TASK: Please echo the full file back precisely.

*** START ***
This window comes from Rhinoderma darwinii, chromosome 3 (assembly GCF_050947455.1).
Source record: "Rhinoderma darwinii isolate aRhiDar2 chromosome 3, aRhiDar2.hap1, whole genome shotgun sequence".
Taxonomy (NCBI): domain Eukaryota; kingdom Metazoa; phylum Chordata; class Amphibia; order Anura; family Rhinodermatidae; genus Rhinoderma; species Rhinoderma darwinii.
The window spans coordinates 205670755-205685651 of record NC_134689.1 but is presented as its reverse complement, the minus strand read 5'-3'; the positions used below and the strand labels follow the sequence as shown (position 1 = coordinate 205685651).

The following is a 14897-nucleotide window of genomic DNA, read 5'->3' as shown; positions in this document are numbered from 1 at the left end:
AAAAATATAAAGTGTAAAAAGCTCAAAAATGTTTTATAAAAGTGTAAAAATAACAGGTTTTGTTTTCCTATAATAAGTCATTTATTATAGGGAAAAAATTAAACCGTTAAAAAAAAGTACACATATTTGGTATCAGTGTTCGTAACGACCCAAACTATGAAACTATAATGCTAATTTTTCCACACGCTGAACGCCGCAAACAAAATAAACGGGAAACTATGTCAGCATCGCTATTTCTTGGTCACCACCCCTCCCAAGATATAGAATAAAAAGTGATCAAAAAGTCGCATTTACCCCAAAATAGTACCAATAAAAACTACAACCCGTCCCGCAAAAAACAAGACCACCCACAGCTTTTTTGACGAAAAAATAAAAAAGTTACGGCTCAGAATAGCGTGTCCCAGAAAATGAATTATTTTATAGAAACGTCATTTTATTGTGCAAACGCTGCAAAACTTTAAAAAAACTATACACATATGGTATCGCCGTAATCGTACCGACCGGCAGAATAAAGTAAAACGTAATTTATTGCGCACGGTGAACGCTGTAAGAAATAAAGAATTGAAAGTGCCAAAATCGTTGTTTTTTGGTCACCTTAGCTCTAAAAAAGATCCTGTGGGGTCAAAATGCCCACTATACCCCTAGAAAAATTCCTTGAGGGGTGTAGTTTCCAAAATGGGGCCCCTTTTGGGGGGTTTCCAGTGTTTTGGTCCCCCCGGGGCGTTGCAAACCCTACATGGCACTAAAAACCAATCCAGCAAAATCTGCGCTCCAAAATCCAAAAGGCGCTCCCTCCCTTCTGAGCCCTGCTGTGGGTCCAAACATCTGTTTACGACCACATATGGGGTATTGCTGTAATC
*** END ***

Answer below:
This window comes from Rhinoderma darwinii, chromosome 3 (assembly GCF_050947455.1).
Source record: "Rhinoderma darwinii isolate aRhiDar2 chromosome 3, aRhiDar2.hap1, whole genome shotgun sequence".
Taxonomy (NCBI): domain Eukaryota; kingdom Metazoa; phylum Chordata; class Amphibia; order Anura; family Rhinodermatidae; genus Rhinoderma; species Rhinoderma darwinii.
The window spans coordinates 205670755-205685651 of record NC_134689.1 but is presented as its reverse complement, the minus strand read 5'-3'; the positions used below and the strand labels follow the sequence as shown (position 1 = coordinate 205685651).

The following is a 14897-nucleotide window of genomic DNA, read 5'->3' as shown; positions in this document are numbered from 1 at the left end:
AAAAATATAAAGTGTAAAAAGCTCAAAAATGTTTTATAAAAGTGTAAAAATAACAGGTTTTGTTTTCCTATAATAAGTCATTTATTATAGGGAAAAAATTAAACCGTTAAAAAAAAGTACACATATTTGGTATCAGTGTTCGTAACGACCCAAACTATGAAACTATAATGCTAATTTTTCCACACGCTGAACGCCGCAAACAAAATAAACGGGAAACTATGTCAGCATCGCTATTTCTTGGTCACCACCCCTCCCAAGATATAGAATAAAAAGTGATCAAAAAGTCGCATTTACCCCAAAATAGTACCAATAAAAACTACAACCCGTCCCGCAAAAAACAAGACCACCCACAGCTTTTTTGACGAAAAAATAAAAAAGTTACGGCTCAGAATAGCGTGTCCCAGAAAATGAATTATTTTATAGAAACGTCATTTTATTGTGCAAACGCTGCAAAACTTTAAAAAAACTATACACATATGGTATCGCCGTAATCGTACCGACCGGCAGAATAAAGTAAAACGTAATTTATTGCGCACGGTGAACGCTGTAAGAAATAAAGAATTGAAAGTGCCAAAATCGTTGTTTTTTGGTCACCTTAGCTCTAAAAAAGATCCTGTGGGGTCAAAATGCCCACTATACCCCTAGAAAAATTCCTTGAGGGGTGTAGTTTCCAAAATGGGGCCCCTTTTGGGGGGTTTCCAGTGTTTTGGTCCCCCCGGGGCGTTGCAAACCCTACATGGCACTAAAAACCAATCCAGCAAAATCTGCGCTCCAAAATCCAAAAGGCGCTCCCTCCCTTCTGAGCCCTGCTGTGGGTCCAAACATCTGTTTACGACCACATATGGGGTATTGCTGTAATC